I’ve kept up the wonky momentum of January—characterized by good books and really good books resolving to nudge away a smattering of meh books—up until the start of February, but I’m seeing the possibility of even that faulty system flagging. This is, I am aware, an as-faulty observation—since three of the four books I’ve read since the month began were really, really good books. It’s only that, I suppose, I’ve more recently been mired in books I can’t bring myself to care for—books that I have been excited for, and books that would really be for me if some secret thing inside me wasn’t so listless lately. I look at my bookshelves and think horrible thoughts, among them: How can I be so drawn to all of you, but nothing at this moment appeals?
Then again, here’s an assertion of David Shields [from How Literature Saved My Life] that I fully agree with, but really ought to put into practice: “I don’t want to read out of duty. There are hundreds of books in the history of the world that I love to death. I’m trying to stay awake and not bored and not rote. I’m trying to save my life.”
See, a handful of books, in particular, may have caused the restless bookish gloom. Foremost is Herman Koch’s The Dinner [translated from the Dutch by Sam Garrett], which I’ve been trying to slog through for the better part of the week. And I am only at page 62. It’s so difficult to get through all the food and the etiquette and the false faces—which is, I think, the point of the book. That people who care not for each other and quite possibly loathe each other should, because of convention and social niceties and the need to keep up appearances, sit down for dinner. It’s something I detest in real life, and it’s just as awkward and painful and embittering reading it in a book.
Alan Bowden, though, has this wonderfully written review that has shamed me into giving this another go, if only at least until the hundredth-page mark, haha. I get what The Dinner is trying to do—especially regarding false faces that eventually (inevitably!) crumble and/or that are willfully slipped off, or, at the very least, the undercurrent of not-so-nice beneath the politesse. On the other hand, Max Cairnduff’s comment in Bowden’s piece had me nodding despairingly—is that all there is to it? If so, couldn’t that single force have been delivered with variation in tone or in style?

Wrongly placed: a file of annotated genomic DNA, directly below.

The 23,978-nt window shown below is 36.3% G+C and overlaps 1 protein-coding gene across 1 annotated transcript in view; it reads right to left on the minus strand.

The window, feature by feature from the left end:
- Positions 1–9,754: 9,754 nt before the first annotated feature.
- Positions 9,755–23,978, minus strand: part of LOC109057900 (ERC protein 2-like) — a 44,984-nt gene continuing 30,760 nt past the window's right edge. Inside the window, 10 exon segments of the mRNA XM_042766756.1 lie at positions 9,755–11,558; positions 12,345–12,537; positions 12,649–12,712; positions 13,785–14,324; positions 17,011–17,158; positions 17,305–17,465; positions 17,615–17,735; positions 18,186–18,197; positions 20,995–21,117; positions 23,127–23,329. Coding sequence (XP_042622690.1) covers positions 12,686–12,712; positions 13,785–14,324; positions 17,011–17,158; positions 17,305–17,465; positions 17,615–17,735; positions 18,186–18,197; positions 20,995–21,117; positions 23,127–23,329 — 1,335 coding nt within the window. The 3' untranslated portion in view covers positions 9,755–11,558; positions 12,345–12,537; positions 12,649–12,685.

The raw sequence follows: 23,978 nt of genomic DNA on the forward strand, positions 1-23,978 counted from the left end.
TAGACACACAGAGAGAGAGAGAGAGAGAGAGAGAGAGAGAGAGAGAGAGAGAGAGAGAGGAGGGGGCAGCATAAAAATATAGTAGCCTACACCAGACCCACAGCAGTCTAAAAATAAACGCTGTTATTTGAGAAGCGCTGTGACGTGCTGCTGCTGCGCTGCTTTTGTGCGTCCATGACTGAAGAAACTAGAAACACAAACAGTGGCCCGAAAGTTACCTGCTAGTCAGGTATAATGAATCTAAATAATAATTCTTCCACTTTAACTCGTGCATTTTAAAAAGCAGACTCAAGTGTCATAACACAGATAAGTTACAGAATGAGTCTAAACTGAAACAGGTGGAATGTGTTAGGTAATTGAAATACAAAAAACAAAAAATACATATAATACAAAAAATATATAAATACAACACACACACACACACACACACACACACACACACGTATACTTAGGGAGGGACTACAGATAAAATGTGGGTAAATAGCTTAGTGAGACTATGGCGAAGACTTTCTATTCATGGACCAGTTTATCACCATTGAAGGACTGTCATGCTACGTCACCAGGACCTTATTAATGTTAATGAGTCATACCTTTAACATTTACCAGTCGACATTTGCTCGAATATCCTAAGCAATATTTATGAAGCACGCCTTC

I demand to be engaged—lately, quieter books have been lost on me. I’ve mentioned my resolve to save The Taste for Sorrow for when I am still enough for it, because I wanted to read it and enjoy it so badly I couldn’t let even myself get in the way.
On the other hand, there’s my protracted, rationed-out time with Susan Choi’s My Education—the reading of which is, in many ways, pretty much tracks how my tastes have changed not only in these curiously listless times but over the years. I would have carried My Education around as a proxy Bible back in college—because here was a book on desire and longing a young woman was loath to keep in. Here was a young woman to whom sex unfurled starting from one weighty, breathless encounter in the dark—and her story’s told in prose so rich and self-indulgent, so languid and hazy and occasionally violent with its ardor. This had Sasha-at-seventeen written all over it.
But me-me-now couldn’t take it in large doses, in long sittings—it was a book that was kept near at hand on my desk, to be read for as long as the cup of coffee lasted, or for when I waited for mail I’d been told would come, or for when dinner was ready but I needed more time and perhaps just one cigarette. It exhausted me otherwise.
But I’m glad the Choi is out of the way—we’ve had our run, and it’s impressed me even if it couldn’t wholly engage me—but it’s read, and I feel better for the accomplishment. That’s what work-free [hurhurhur] weekends are for, I’ve found. On the rare, sweet hours to myself, I sit down with the books I’ve neglected and commit myself to them for as long as the reading lasts. And so this Sunday afternoon, I returned to S.—for the sole purpose of guiltlessly giving up on it. It’s been with me for close to three months; and anything that’s been on my Currently Reading pile—and sans any discernible movement to speak of—makes a restless, embittered nitwit out of me.
But long before today, my infatuation with the book had fizzled—the intrigue was gone, because I all-too-quickly knew what it wanted to do with me. And that, even after I’d discovered how it dispensed its mysteries—the reader is never part of it; it’s just Eric and Jen working out a problem in the margins of a book, a problem and the finding-of-the-solution to which will never be accessed directly by the reader. Sure, it remains a fascinating, innovative Object—I will always love how it feels like a book that’s been lived in—but, then again, its narrative has always been its greatest flaw. And I’m going to read it now, and suffer that narrative, and recall what enthrallment it had over me—and then I’m going to put it back on my shelves. That’s how it goes.
Right. To ward off the gloom and doom: I’m looking forward to thinking about and working out my thoughts on those good books of February-thus far: There’s David Shields, which naturally poses a challenge, damn its lofty hide; there’s Chabon’s pastiche on Sherlock Holmes, so I have to work on toning down the squeals; there’s Ed Brubaker’s building of the Joker mythos, and again with the squealing. And then there are the books I’m actually looking forward to reading—if I ignore the coming-workweek blues of But there’s nothing I can possibly read; I’ll find my stillness again, I’ll figure it out. We’ll see. It’s early days yet, isn’t it? And so: Until later, dear Ether.